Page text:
More Than 483,000 Applicants Registered for March 2022 H-1 Lottery - Record Competition for This Year's Quota-Subject H-1 Work Visas
In mid-April, U.S. Citizenship and Immigration Services (USCIS) announced that it had initially selected the 127,600 registrations projected as needed to reach the FY 2023 85,000 numerical limit on new quota-subject H-1's. In 2021, USCIS conducted two additional rounds of selected registrations in July 2021 and November 2021. Additional selection rounds are also possible later this year. Some selected H-1 registrants every year fail to complete the H-1 process due to withdrawn applications, denials by USCIS adjudications officers and for other reasons. For unsuccessful H-1 lottery participants, many other work visa options are available for qualified candidates. (Read sidebar, "Where Can You Go When The H-1 Quota Says No?")
USCIS Issues New Rule to Expand Availability of Extra Fast "Premium Processing"
On March 30, 2022, U.S. Citizenship and Immigration Services (USCIS) published a new Final Rule expanding "Premium Processing" eligibility to include additional categories of immigration applications. Currently, certain I-129 Temporary Work Visa Petitions and certain I-140 Permanent Immigrant Visa categories are eligible for "Premium Processing". "Premium Processing" enables petitioners (usually employers) to dramatically speed up adjudication for visa petitions from 3-6 months or longer to 15 days or less by payment of a $2,500 Premium Processing fee.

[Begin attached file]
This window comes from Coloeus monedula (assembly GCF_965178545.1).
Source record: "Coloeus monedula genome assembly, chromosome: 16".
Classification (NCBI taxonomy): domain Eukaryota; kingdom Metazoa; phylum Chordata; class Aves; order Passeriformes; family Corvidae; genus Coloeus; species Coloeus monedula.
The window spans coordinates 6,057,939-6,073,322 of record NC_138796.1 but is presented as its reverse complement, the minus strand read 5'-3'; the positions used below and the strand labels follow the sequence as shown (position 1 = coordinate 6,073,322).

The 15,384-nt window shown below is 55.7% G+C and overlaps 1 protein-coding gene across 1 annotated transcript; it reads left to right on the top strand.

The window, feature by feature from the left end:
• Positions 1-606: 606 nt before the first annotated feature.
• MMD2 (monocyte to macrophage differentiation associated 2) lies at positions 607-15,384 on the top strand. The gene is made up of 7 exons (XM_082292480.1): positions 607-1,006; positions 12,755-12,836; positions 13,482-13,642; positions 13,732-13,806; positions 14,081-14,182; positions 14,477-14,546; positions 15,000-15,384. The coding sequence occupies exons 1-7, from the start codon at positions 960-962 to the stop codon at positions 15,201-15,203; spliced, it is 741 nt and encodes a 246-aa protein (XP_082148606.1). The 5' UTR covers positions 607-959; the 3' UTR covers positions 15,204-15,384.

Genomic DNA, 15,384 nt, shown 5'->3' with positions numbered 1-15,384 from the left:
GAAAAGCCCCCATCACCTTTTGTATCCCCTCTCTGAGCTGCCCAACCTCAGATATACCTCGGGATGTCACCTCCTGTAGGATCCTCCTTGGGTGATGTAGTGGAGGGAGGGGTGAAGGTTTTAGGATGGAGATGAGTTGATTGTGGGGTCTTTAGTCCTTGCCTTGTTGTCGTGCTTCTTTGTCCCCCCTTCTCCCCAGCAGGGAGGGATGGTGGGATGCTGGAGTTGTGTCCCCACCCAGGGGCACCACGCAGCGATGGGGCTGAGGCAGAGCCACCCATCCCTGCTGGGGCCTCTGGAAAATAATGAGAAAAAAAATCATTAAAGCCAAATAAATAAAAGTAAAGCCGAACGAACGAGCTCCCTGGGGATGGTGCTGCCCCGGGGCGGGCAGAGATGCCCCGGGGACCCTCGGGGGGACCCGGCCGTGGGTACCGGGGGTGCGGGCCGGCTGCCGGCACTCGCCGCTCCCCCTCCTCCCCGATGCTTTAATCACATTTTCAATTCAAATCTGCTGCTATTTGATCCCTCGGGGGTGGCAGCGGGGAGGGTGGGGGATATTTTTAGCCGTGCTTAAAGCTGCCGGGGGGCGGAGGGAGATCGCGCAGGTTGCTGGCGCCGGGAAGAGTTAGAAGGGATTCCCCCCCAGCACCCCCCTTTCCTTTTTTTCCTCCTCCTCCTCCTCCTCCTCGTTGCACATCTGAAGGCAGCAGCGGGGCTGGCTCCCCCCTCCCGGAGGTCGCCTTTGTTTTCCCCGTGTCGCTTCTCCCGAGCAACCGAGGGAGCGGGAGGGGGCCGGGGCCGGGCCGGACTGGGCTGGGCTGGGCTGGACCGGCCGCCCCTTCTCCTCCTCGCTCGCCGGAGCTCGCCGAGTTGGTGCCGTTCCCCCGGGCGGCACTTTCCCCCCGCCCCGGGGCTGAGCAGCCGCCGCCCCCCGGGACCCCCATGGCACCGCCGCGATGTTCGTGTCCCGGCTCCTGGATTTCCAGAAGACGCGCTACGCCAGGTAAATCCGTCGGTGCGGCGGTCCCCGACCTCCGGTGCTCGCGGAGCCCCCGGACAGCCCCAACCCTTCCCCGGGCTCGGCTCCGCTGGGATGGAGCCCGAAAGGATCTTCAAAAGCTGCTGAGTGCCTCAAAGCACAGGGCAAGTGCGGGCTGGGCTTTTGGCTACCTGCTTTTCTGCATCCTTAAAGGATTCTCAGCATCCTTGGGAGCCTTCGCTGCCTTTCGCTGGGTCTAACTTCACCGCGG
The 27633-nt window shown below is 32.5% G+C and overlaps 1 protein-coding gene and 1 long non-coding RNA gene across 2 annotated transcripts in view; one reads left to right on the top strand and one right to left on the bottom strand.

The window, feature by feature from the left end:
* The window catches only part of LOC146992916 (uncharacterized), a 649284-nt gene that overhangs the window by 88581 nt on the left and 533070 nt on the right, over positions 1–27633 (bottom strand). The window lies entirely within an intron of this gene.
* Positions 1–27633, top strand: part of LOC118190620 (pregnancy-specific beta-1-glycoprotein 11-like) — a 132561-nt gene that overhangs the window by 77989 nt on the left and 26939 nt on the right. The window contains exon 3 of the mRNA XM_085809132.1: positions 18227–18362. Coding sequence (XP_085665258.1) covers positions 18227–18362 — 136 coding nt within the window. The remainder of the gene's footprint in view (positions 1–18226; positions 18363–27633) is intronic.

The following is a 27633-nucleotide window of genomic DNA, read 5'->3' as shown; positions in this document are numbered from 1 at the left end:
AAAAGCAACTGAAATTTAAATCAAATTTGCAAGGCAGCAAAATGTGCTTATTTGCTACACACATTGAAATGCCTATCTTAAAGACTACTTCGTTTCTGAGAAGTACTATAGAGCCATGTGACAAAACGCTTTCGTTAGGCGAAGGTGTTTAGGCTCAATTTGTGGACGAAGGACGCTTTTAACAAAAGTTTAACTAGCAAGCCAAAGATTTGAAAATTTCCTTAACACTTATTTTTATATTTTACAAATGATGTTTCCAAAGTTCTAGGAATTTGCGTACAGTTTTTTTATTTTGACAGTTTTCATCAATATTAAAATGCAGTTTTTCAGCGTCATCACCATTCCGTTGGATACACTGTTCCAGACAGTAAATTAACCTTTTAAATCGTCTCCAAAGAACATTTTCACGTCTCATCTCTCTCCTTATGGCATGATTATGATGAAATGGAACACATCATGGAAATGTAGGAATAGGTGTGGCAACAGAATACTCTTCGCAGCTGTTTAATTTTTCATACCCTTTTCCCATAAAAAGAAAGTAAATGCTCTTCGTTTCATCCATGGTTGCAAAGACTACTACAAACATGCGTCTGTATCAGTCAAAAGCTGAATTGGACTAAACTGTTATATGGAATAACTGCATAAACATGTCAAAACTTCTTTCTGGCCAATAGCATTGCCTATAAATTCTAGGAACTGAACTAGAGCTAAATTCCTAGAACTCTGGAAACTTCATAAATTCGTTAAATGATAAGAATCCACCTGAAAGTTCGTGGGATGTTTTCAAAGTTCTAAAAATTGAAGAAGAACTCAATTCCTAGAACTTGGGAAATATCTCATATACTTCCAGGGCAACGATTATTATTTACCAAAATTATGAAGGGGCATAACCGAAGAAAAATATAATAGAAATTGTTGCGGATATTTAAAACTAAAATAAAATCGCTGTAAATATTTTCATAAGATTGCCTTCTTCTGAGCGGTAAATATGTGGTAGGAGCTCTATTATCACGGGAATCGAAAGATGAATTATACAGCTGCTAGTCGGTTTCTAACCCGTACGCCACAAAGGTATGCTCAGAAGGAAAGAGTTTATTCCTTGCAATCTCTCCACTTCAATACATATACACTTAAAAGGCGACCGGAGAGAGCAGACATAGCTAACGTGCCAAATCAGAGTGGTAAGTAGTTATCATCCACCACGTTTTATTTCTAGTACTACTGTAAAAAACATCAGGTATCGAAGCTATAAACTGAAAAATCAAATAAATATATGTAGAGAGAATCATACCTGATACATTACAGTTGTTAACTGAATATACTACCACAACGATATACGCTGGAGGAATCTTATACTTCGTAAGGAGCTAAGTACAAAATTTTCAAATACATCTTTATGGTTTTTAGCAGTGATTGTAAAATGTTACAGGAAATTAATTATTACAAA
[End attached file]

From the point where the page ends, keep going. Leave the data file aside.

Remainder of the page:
New categories of applications and petitions to become eligible for Premium Processing include: (1) Additional Form I-140 categories - EB-1 Multinational Executives and Managers and EB-2 Members of Professions with Advanced Degrees or Exceptional Ability Seeking a National Interest Waiver, (2) Form I-539 (Change of Status) Application for F-1, J-1 and M-1 students and exchange visitors, and (3) certain Form I-765 Applicants for Employment Authorization. The new categories are expected to be phased in over a period of several months.
New Guidance Memorandum Directs Immigration and Customs Enforcement (ICE) Lawyers to Reduce Civil Immigration Court 1.7 million Case Backlog by Administratively Closing Low-Priority Cases. New Enforcement Focus is National Security, Border Security and Public Safety Threats.
On April 3, 2022, the Office of the Principal Legal Advisor (OPLA) to U.S. Immigration and Customs Enforcement (ICE) issued a new 17-page Guidance Memorandum directing that all OPLA attorneys should give highest priority to prosecuting Civil Immigration Law Cases that involve Priority A - Threat to National Security, Priority B - Threat to Public Safety or Priority C - Threat to Border Security.
Cases that are not high priority should be considered for administrative closure so that scarce prosecution and court enforcement resources can be focused on top priorities. It is estimated that more than 700,000 cases now pending in the U.S. immigration court system may be eligible to be administratively closed under the new policy guidance. Overall, there are more than 1.7 million cases currently in the U.S. immigration court backlog.